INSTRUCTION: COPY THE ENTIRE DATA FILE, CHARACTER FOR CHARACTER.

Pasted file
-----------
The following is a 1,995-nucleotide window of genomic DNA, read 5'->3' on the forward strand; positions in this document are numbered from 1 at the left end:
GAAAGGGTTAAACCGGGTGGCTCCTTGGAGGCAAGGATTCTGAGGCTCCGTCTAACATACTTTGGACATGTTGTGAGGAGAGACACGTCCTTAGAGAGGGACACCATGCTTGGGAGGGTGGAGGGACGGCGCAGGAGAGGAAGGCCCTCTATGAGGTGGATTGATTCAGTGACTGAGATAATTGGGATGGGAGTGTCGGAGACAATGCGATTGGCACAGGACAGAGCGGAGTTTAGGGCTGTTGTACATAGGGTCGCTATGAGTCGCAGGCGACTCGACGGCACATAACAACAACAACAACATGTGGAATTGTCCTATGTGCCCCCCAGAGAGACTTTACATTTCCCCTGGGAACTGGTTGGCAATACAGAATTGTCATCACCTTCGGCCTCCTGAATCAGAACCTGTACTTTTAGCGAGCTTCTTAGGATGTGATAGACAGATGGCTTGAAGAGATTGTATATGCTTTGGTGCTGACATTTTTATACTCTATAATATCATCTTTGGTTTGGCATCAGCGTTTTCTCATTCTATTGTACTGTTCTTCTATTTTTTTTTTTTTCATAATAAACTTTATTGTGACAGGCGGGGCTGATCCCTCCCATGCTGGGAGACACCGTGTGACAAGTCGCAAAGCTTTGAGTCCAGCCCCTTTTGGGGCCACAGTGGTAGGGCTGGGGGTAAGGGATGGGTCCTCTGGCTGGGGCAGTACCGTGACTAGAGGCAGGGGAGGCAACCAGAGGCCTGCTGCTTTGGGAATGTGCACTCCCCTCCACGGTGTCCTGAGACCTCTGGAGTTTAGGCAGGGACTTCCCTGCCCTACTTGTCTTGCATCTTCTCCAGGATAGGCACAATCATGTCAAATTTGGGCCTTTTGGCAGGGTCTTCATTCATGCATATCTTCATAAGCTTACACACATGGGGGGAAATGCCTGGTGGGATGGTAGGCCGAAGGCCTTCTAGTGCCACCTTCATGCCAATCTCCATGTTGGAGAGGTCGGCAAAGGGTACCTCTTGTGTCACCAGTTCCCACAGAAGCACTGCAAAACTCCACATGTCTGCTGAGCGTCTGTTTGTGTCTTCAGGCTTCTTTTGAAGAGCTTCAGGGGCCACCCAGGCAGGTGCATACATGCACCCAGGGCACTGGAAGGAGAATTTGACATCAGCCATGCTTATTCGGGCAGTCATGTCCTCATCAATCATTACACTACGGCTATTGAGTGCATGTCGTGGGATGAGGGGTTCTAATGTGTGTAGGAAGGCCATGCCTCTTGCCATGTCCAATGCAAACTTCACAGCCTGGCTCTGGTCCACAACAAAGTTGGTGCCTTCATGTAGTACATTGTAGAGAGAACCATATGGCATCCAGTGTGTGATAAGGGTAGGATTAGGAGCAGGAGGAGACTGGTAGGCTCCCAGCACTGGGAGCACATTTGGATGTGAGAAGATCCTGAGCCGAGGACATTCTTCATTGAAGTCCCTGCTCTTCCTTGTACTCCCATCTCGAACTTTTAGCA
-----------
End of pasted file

The following is a 1,995-nucleotide window of genomic DNA, read 5'->3' on the forward strand; positions in this document are numbered from 1 at the left end:
GAAAGGGTTAAACCGGGTGGCTCCTTGGAGGCAAGGATTCTGAGGCTCCGTCTAACATACTTTGGACATGTTGTGAGGAGAGACACGTCCTTAGAGAGGGACACCATGCTTGGGAGGGTGGAGGGACGGCGCAGGAGAGGAAGGCCCTCTATGAGGTGGATTGATTCAGTGACTGAGATAATTGGGATGGGAGTGTCGGAGACAATGCGATTGGCACAGGACAGAGCGGAGTTTAGGGCTGTTGTACATAGGGTCGCTATGAGTCGCAGGCGACTCGACGGCACATAACAACAACAACAACATGTGGAATTGTCCTATGTGCCCCCCAGAGAGACTTTACATTTCCCCTGGGAACTGGTTGGCAATACAGAATTGTCATCACCTTCGGCCTCCTGAATCAGAACCTGTACTTTTAGCGAGCTTCTTAGGATGTGATAGACAGATGGCTTGAAGAGATTGTATATGCTTTGGTGCTGACATTTTTATACTCTATAATATCATCTTTGGTTTGGCATCAGCGTTTTCTCATTCTATTGTACTGTTCTTCTATTTTTTTTTTTTTCATAATAAACTTTATTGTGACAGGCGGGGCTGATCCCTCCCATGCTGGGAGACACCGTGTGACAAGTCGCAAAGCTTTGAGTCCAGCCCCTTTTGGGGCCACAGTGGTAGGGCTGGGGGTAAGGGATGGGTCCTCTGGCTGGGGCAGTACCGTGACTAGAGGCAGGGGAGGCAACCAGAGGCCTGCTGCTTTGGGAATGTGCACTCCCCTCCACGGTGTCCTGAGACCTCTGGAGTTTAGGCAGGGACTTCCCTGCCCTACTTGTCTTGCATCTTCTCCAGGATAGGCACAATCATGTCAAATTTGGGCCTTTTGGCAGGGTCTTCATTCATGCATATCTTCATAAGCTTACACACATGGGGGGAAATGCCTGGTGGGATGGTAGGCCGAAGGCCTTCTAGTGCCACCTTCATGCCAATCTCCATGTTGGAGAGGTCGGCAAAGGGTACCTCTTGTGTCACCAGTTCCCACAGAAGCACTGCAAAACTCCACATGTCTGCTGAGCGTCTGTTTGTGTCTTCAGGCTTCTTTTGAAGAGCTTCAGGGGCCACCCAGGCAGGTGCATACATGCACCCAGGGCACTGGAAGGAGAATTTGACATCAGCCATGCTTATTCGGGCAGTCATGTCCTCATCAATCATTACACTACGGCTATTGAGTGCATGTCGTGGGATGAGGGGTTCTAATGTGTGTAGGAAGGCCATGCCTCTTGCCATGTCCAATGCAAACTTCACAGCCTGGCTCTGGTCCACAACAAAGTTGGTGCCTTCATGTAGTACATTGTAGAGAGAACCATATGGCATCCAGTGTGTGATAAGGGTAGGATTAGGAGCAGGAGGAGACTGGTAGGCTCCCAGCACTGGGAGCACATTTGGATGTGAGAAGATCCTGAGCCGAGGACATTCTTCATTGAAGTCCCTGCTCTTCCTTGTACTCCCATCTCGAACTTTTAGCA